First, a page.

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Archive for the ‘Words’ Category

Summer Reading

As an English teacher, my earliest inspiration was my love of a good story. Summer is my time to approach literature as a lover of books rather than a scholar of them. While the two cannot and should not be totally separated, there is a difference in what, how, and how much I read during the summer as opposed to the school year. I also love to read good lists. I especially love lists which introduce me to something new or help me reconsider what I have dismissed, neglected or forgotten. One of the best listers of books I have found recently (and pretty damn good writer) is Michelle Kerns. Check her out at: http://www.examiner.com/x-562-Book-Examiner

In a similar spirit I offer my own summer reading list of books I have already read or plan to before September.

I love the mystery genre. I also like to start out my summer with books that are trashy, make few demands on me as a reader, and can be consumed in a few sittings. What I believe makes a good mystery novel is one centered around the pursuit of truth, understanding and knowledge. What makes a great mystery novel is one where the protagonist is deeply conflicted and flawed but a deeper, innate sense of integrity and decency overrides their flaws and allows them to struggle with good and evil in a fruitful manner. That is what is at the core of the human condition and by extension, it is at the center of the Resurrection–the greatest mystery ever.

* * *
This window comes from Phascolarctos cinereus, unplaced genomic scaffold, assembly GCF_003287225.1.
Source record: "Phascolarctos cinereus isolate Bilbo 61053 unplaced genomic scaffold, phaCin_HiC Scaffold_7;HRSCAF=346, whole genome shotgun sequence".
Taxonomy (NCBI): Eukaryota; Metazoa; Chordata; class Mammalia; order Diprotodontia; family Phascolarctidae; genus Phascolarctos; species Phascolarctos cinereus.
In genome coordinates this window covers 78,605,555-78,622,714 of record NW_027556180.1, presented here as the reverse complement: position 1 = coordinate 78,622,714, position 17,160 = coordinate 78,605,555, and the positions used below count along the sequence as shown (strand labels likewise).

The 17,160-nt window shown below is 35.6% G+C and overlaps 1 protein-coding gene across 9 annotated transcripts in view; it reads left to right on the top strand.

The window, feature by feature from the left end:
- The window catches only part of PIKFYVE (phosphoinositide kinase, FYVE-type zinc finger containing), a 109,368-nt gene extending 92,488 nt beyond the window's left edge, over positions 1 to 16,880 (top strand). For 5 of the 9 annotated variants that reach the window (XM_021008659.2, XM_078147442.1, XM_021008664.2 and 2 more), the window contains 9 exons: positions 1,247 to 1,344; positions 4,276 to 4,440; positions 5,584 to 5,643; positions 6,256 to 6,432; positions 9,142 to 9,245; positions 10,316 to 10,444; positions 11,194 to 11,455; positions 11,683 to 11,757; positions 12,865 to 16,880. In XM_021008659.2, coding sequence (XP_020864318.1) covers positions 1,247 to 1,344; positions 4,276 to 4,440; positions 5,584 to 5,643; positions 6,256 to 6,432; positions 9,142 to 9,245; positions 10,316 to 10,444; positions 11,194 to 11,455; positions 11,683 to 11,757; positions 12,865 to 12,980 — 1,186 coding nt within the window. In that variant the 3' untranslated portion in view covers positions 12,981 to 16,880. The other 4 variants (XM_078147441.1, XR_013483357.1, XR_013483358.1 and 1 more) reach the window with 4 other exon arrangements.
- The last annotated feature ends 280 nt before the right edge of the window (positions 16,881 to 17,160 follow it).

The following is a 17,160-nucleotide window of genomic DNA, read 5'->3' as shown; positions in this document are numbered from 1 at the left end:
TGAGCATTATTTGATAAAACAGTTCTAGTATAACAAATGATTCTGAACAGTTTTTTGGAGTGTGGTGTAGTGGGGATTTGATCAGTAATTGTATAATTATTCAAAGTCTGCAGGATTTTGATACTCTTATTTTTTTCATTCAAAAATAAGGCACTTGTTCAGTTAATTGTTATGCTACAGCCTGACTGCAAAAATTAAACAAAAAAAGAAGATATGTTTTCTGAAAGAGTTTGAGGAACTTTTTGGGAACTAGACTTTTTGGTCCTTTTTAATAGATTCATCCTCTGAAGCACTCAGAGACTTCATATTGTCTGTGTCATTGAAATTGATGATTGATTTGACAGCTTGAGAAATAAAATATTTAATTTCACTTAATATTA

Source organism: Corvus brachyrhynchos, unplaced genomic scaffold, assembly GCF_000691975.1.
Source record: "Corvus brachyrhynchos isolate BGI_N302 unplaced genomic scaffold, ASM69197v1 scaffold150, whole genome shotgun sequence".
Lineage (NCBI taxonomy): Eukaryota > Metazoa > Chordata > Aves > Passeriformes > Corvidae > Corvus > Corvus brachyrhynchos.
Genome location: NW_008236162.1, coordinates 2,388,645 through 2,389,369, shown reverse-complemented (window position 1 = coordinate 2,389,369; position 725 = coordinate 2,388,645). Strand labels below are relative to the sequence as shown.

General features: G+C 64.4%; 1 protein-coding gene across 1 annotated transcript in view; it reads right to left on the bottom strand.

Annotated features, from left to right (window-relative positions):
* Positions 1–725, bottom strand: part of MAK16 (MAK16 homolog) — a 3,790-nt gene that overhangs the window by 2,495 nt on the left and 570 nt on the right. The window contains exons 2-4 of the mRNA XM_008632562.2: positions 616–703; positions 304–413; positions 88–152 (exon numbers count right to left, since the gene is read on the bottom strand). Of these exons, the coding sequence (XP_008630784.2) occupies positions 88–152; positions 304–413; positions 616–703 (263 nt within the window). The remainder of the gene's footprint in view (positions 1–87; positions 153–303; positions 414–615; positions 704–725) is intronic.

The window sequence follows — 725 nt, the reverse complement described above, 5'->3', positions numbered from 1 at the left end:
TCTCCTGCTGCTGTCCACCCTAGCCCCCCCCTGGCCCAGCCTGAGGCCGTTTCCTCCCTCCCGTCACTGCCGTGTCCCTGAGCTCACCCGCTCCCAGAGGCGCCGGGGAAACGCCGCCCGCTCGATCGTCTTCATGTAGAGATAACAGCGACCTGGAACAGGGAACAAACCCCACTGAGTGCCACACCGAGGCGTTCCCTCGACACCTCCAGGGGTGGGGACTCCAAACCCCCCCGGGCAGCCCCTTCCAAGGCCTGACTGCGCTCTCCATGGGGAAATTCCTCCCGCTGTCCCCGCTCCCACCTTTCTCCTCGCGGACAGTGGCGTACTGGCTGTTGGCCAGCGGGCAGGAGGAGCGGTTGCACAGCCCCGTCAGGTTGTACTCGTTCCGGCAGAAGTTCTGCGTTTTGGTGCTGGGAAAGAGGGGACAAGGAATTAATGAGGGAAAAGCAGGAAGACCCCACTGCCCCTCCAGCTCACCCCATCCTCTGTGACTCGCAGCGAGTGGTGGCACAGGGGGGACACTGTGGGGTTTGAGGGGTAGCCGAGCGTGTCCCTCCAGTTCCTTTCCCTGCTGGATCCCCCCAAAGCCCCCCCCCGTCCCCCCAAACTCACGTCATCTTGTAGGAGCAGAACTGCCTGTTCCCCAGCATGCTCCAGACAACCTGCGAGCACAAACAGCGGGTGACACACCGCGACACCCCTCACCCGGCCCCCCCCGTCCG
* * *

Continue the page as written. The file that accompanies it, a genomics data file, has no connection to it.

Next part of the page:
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The Girl Who Played with Fire
The Girl Who Kicked a Hornet’s Nest
Parts 2 and 3 in Steig Lasson’s trilogy. You probably won’t put these down once you start them. They are on the bestseller list for a reason. Worth your time.

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The Stranger Beside Me
Small Sacrifices
Ann Rule writes for bored middle-aged white women. These books are complete trash but you are lying to yourself if you don’t go immediately to the 10 pages of pictures in the middle. True crime, bad writing, too many words, fascinating stories. I confess.

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Echo Park by Michael Connelly
One of the better American mystery writers. He won’t insult your intelligence.

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Dog On It by Spencer Quinn
Fun. If you are a dog lover and a mystery lover it doesn’t get much better than a canine narrator who happens to be a police dog school drop out.